With the quiet precision of Jane Smiley’s A Thousand Acres and the technical clarity of Mary Roach’s Stiff, this is a novel about a young woman who comes most alive while working in her father’s mortuary in a small, forgotten Western town.
« The dead come to me vulnerable, sharing their stories and secrets . . . «
Mary Crampton has spent all of her thirty years in Petroleum, a small Western town once supported by a powerful grain company. Living at home, she works as the embalmer in her father’s mortuary: an unlikely job that has long marked her as an outsider. Yet, to Mary there is a satisfying art to positioning and styling each body to capture the essence of a subject’s life.
Though some townsfolk pretend that the community is thriving, the truth is that Petroleum is crumbling away—a process that began twenty years ago when an accident in the grain elevator killed a beloved high school athlete. The mill closed for good, the train no longer stopped in town, and Robert Golden, the victim’s younger brother, was widely blamed for the tragedy and shipped off to live elsewhere. Now, out of the blue, Robert has returned to care for his terminally ill mother. After Mary—reserved, introspective, and deeply lonely—strikes up an unlikely friendship with him, shocking the locals, she finally begins to consider what might happen if she dared to leave Petroleum.
Set in America’s heartland, The Flicker of Old Dreams explores themes of resilience, redemption, and loyalty in prose as lyrical as it is powerful.
Set over the course of one rainy day in a London suburb, Arlington Park is a viciously funny portrait of a group of young mothers, each bound to their families, each straining for some kind of independence. As the hours pass, Rachel Cusk’s graceful, incisive prose passes through the experience of each mother, following them all from the early-morning scrambling, through car trips and visits to the mall, and finally to a dinner party in the evening, when the husbands return and all the conflicts come to the surface.
Rachel Cusk is a brilliant writer. Her tone is often ascerbic, even astringent, but the truth of her observations is spot on.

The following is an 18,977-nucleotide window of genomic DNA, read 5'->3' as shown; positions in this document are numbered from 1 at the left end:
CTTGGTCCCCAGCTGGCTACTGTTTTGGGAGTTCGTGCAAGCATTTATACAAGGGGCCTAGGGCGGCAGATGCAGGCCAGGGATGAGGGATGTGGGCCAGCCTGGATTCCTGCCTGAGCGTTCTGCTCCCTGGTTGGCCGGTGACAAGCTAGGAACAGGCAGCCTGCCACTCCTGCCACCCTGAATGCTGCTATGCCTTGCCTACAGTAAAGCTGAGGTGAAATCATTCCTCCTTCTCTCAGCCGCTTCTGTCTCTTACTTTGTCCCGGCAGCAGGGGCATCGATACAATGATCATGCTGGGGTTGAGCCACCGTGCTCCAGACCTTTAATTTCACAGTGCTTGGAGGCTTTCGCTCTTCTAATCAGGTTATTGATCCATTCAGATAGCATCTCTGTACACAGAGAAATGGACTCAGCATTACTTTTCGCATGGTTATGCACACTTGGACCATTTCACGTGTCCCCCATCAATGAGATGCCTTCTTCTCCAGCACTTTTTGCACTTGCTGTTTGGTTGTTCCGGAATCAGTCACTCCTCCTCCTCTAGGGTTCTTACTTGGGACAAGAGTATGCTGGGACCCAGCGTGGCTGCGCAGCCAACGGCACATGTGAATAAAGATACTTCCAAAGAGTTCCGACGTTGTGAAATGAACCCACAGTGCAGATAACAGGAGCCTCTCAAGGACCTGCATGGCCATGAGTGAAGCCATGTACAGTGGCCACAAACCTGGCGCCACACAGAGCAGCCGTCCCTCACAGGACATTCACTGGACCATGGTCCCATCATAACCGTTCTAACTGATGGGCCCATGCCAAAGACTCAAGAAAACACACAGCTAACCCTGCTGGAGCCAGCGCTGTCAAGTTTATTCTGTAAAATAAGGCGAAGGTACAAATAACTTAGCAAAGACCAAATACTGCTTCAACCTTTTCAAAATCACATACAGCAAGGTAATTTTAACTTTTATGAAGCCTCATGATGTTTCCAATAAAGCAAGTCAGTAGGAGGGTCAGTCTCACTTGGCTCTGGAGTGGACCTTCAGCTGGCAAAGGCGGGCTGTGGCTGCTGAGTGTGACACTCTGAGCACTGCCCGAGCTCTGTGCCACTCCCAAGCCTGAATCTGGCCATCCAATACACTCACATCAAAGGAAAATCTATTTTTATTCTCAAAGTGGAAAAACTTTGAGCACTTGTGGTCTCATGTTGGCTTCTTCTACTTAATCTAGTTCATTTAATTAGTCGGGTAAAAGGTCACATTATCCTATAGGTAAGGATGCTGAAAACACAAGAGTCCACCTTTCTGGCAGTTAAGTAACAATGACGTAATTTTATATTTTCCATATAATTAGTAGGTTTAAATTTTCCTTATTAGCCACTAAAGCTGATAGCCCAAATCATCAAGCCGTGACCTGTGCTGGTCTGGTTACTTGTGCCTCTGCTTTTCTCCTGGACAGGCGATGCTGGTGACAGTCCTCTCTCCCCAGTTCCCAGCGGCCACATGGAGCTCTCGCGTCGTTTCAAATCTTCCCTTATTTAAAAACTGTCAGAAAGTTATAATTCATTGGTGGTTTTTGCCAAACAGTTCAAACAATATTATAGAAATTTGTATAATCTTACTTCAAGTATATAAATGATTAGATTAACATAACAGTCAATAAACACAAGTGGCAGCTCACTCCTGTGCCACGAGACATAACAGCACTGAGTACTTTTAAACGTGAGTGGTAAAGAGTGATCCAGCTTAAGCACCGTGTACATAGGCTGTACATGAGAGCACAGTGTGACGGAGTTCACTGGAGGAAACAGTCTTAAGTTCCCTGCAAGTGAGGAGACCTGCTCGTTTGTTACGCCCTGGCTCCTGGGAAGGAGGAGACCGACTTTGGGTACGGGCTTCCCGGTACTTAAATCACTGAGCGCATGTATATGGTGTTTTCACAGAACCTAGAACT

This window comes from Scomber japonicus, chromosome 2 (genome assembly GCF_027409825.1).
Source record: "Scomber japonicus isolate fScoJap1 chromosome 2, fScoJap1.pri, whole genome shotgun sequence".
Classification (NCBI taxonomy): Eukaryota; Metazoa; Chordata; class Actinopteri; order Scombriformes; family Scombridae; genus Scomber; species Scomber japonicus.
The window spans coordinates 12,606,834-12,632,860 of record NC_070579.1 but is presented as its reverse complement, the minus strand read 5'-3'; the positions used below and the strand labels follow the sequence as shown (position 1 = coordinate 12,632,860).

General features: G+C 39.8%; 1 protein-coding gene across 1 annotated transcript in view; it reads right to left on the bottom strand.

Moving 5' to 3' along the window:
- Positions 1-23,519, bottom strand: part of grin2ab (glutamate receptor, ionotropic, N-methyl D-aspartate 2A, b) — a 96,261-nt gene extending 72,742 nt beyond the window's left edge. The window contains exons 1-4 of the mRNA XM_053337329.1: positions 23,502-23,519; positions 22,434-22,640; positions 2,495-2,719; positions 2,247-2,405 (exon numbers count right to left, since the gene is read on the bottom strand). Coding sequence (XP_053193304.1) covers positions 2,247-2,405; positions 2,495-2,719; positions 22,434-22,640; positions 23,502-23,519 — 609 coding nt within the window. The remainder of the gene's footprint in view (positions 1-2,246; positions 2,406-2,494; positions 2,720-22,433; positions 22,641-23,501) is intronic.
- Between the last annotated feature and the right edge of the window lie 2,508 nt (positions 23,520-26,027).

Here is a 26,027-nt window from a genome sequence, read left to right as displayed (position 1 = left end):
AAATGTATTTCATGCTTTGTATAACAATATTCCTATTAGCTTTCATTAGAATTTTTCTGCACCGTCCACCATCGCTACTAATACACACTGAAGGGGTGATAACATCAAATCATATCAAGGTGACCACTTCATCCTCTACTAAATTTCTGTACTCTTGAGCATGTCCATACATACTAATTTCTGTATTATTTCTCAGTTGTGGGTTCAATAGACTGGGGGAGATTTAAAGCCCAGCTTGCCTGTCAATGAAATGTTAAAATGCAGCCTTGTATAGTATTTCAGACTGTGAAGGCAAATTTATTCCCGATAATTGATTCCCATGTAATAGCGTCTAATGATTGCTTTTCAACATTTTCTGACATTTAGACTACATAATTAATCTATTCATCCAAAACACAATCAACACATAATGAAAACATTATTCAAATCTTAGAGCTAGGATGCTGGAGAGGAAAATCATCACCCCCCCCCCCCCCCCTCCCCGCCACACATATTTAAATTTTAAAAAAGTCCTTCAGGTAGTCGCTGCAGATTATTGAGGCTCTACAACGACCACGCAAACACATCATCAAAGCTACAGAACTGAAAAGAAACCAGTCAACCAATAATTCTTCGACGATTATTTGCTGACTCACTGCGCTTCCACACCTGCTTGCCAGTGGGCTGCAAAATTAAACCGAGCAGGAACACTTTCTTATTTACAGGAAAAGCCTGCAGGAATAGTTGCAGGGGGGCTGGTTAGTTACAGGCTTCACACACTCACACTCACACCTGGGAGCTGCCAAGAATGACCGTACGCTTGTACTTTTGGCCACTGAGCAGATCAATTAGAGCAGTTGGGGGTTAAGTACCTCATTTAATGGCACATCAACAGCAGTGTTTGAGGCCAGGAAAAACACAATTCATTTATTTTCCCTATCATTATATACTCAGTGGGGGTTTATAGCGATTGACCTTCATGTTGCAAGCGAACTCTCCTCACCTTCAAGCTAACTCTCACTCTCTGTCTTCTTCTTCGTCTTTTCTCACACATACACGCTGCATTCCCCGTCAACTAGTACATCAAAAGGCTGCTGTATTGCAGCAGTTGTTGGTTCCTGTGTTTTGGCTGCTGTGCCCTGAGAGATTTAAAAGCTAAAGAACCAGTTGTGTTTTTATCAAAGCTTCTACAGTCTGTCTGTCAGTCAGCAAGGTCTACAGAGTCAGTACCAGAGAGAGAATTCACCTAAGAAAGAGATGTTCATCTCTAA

This book follows the lives of Nadia, Aubrey and Luke, three young people in a small community in California, who have to all deal with a loss, secrets and betrayal. Within the novel is the chorus of the mothers, elder women who witnessed the events or promted, through gossip, the unfolding of the dramatic events to follow.
Chimamanda Ngozi Adichie
Fifteen-year-old Kambili’s world is circumscribed by the high walls and frangipani trees of her family compound. Her wealthy Catholic father, under whose shadow Kambili lives, while generous and politically active in the community, is repressive and fanatically religious at home.
When Nigeria begins to fall apart under a military coup, Kambili’s father sends her and her brother away to stay with their aunt, a University professor, whose house is noisy and full of laughter. There, Kambili and her brother discover a life and love beyond the confines of their father’s authority. The visit will lift the silence from their world and, in time, give rise to devotion and defiance that reveal themselves in profound and unexpected ways. This is a book about the promise of freedom; about the blurred lines between childhood and adulthood, between love and hatred, between the old gods and the new.
Adam, a 16 year old Malaysian, lives with his adopted father Karl, who is white and Dutch. Adam is troubled because he would like to find his brother Johan who he was separated from while at the orphanage. Malaysia is in unrest and on the brink of a civil war. Karl is kidnapped and Adam doesn’t know where to find him so he enlists the help of Margaret, who hasn’t seen Karl for years but who comes to realize, through her search for him, that she really cares for Karl. Adam will also realize that his real family is Karl. In the meantime, Johan is careening out of control in his very privileged adopted family because of his guilt concerning his betrayal of his brother.
Malaysia’s recent history and colonial past are explored as well as the themes of family, love, and betrayal.
Matilda is 14 years old. She lives on an island in the South Pacific with her mother. There is only one white man in her village, Mr. Watts, and they call him Pop Eye. The island has been blockaded and a war has broken out between the rebels and the red skins. In the midst of this turmoil Mr Watts starts teaching the children and reads Great Expectations by Charles Dickens to them, one chapter a day. Matilda and the other children will immerse themselves in the story and will forget for a while their terrible reality. They will see parallels between their lives and that of Pip and the other cast of characters. Matilda and Mr. Watts will form a special bond which will cause a rift between Matilda and her mother. A struggle will ensue concerning the beliefs of Matilda’s mother and that of Mr. Watts. A terrible event will allow them to gain respect for each other.
This powerful, unforgettable novel explores faith, the power of literature and story telling, and the devastating effects of war and hatred.